Commercial After The Event Insurance
Commercial After the Event Insurance
Commercial after the event (ATE) insurance is considered an essential addition to your CFA, DBA, or private retainer. Although your lawyer will not charge you any fees for their work done, if your legal dispute loses or is abandoned by agreement, own disbursements and other costs and disbursements will still have to be paid by you.
This is where Commercial ATE Insurance comes into play.
Commercial ATE insurance can provide an indemnity for many types of dispute, including; contract disputes, debt recovery, insolvency, construction, arbitration, professional negligence and property disputes, to give a few examples.
ATE insurance policies indemnify the insured against;
adverse legal costs and disbursements if a legal dispute is lost or discontinued.
cover will also be provided for own disbursements,
own counsel’s fees can also be included if required.
An ATE policy can have a fixed price or a staged price, or a combination of pricing structures.
So how much does ATE cost? is a very common question from potential claimants. Well, it’s not cheap, there are some very high costs involved in commercial litigation, as your lawyer will have already told you by this stage of the litigation journey.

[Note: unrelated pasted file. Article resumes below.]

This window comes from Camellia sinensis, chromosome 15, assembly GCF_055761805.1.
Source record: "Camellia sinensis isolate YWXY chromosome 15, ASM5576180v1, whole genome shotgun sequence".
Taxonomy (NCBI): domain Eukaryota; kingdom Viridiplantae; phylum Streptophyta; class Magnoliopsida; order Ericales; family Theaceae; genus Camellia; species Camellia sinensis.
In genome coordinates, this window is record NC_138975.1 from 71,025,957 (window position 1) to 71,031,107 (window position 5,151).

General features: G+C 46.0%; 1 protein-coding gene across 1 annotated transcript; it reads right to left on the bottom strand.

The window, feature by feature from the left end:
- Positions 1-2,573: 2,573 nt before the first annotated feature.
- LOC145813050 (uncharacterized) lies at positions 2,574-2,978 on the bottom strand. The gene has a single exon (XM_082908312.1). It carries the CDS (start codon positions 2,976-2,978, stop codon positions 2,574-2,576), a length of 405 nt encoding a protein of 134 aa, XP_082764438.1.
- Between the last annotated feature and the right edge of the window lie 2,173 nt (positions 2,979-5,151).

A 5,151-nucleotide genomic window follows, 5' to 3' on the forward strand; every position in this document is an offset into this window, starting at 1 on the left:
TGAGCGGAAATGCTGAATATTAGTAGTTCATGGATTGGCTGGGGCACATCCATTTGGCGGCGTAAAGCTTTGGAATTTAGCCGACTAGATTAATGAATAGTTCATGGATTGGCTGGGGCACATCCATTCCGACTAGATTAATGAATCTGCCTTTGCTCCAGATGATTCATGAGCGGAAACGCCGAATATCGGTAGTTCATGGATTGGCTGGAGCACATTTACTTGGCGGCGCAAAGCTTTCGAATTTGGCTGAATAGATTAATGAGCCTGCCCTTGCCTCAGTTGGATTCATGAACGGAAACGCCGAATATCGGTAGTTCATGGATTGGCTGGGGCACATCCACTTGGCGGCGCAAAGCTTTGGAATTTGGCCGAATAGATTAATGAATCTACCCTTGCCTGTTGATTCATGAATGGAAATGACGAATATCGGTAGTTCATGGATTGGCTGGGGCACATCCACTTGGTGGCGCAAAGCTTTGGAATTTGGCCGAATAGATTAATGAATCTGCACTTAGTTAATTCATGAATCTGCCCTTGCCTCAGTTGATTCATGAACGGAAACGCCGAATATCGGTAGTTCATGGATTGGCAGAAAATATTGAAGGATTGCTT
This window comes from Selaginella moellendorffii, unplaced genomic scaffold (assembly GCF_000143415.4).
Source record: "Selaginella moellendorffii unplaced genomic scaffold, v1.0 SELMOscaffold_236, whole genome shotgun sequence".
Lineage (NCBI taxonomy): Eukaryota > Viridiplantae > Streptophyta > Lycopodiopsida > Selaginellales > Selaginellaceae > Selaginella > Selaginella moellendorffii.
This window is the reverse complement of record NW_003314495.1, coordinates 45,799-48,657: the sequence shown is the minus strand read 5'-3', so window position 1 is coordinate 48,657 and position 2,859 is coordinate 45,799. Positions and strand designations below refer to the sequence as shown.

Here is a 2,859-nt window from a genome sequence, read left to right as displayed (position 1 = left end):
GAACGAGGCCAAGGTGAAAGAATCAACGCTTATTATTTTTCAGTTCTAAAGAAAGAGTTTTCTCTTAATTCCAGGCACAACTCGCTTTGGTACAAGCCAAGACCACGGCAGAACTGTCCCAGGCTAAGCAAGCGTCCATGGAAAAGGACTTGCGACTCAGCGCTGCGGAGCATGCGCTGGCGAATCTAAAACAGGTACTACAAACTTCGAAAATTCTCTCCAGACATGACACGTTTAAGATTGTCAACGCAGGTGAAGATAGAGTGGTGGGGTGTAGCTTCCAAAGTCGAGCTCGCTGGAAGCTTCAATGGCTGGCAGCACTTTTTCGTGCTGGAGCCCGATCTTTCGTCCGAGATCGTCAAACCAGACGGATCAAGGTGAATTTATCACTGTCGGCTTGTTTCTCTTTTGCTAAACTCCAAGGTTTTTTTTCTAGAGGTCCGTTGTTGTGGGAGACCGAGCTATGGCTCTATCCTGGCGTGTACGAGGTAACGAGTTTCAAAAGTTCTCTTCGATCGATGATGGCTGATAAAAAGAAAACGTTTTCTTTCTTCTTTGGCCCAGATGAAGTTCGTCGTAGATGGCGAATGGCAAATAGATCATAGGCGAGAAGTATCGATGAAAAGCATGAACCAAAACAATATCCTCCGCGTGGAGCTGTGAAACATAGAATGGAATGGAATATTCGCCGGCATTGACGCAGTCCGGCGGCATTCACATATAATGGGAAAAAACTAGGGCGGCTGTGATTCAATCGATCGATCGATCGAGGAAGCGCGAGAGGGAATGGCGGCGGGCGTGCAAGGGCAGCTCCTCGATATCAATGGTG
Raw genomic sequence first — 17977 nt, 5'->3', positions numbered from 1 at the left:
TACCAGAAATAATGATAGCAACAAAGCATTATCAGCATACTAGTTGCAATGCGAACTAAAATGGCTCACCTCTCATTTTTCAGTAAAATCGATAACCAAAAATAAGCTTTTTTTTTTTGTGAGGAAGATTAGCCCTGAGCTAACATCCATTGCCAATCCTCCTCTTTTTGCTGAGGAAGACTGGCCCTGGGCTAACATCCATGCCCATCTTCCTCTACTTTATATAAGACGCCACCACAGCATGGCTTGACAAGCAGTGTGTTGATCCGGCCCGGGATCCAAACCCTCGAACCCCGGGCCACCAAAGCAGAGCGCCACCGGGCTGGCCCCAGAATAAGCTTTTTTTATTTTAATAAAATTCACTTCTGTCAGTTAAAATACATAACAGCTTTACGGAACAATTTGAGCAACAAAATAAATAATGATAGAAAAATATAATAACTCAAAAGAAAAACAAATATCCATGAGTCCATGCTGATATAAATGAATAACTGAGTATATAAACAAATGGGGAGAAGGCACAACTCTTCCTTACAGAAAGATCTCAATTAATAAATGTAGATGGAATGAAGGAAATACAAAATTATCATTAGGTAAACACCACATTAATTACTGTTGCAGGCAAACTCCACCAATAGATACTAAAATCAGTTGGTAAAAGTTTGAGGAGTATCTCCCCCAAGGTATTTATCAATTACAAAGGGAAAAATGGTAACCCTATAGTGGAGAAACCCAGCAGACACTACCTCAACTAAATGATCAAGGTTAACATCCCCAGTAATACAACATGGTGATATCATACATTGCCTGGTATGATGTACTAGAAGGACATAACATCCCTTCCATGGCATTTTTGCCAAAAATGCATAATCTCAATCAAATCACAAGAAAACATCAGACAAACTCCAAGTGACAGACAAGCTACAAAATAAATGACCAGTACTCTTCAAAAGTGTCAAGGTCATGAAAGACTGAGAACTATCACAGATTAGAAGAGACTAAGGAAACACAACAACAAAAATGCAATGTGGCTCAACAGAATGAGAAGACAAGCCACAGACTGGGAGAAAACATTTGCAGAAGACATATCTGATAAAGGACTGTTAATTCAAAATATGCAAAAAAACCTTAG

ATE insurance being granted is by no means guaranteed. Just as your lawyer carried out a risk assessment at the outset of your legal dispute, so will the ATE insurer wish to do the same.
Commercial ATE Insurance Risk Assessment
When your lawyer submits your legal dispute for ATE insurance either directly or through an ATE insurance broker, the underwriter will usually follow a risk assessment process as described below;
Your legal dispute is reviewed to ensure it fits within the underwriters prescribed risk appetite.
The underwriter will review your submission to ensure all the appropriate documentation has been provided and correctly completed. This is likely to include;
A completed commercial ATE insurance proposal form
A statement / summary of the case
Letter of claim, and any reply
Counsel’s opinion, with prospects of success noted as a % figure
Any other relevant information, reports etc.
The underwriter will then review your dispute in great detail looking at things such as; is the case jurisdiction within appetite? Is the acting lawyer an expert in the field? Is the case nearing trial? Are the legal merits of the case 60% or above? Is the defendant able to satisfy any judgment? plus many more.
If the underwriter is not satisfied with the overall merits of your dispute, it is declined.
If the underwriter agrees the legal dispute meets the requisite merits for acceptance, they would then propose premium rates in accordance with their firms underwriting rating guidelines.
The Cost of an ATE Insurance Premium
There are many different rating structures and options, but the most basic example is simply a % rate multiplied by the limit of indemnity sought, for example 25% x £100,000 = £25,000.
Other options can include staged, paid up front, deferred or a mixture if required.
Be warned, the later your lawyer leaves asking for ATE insurance, the more expensive it will become, or if it’s too late, such as a month or two before your trial date, you may not get cover at all.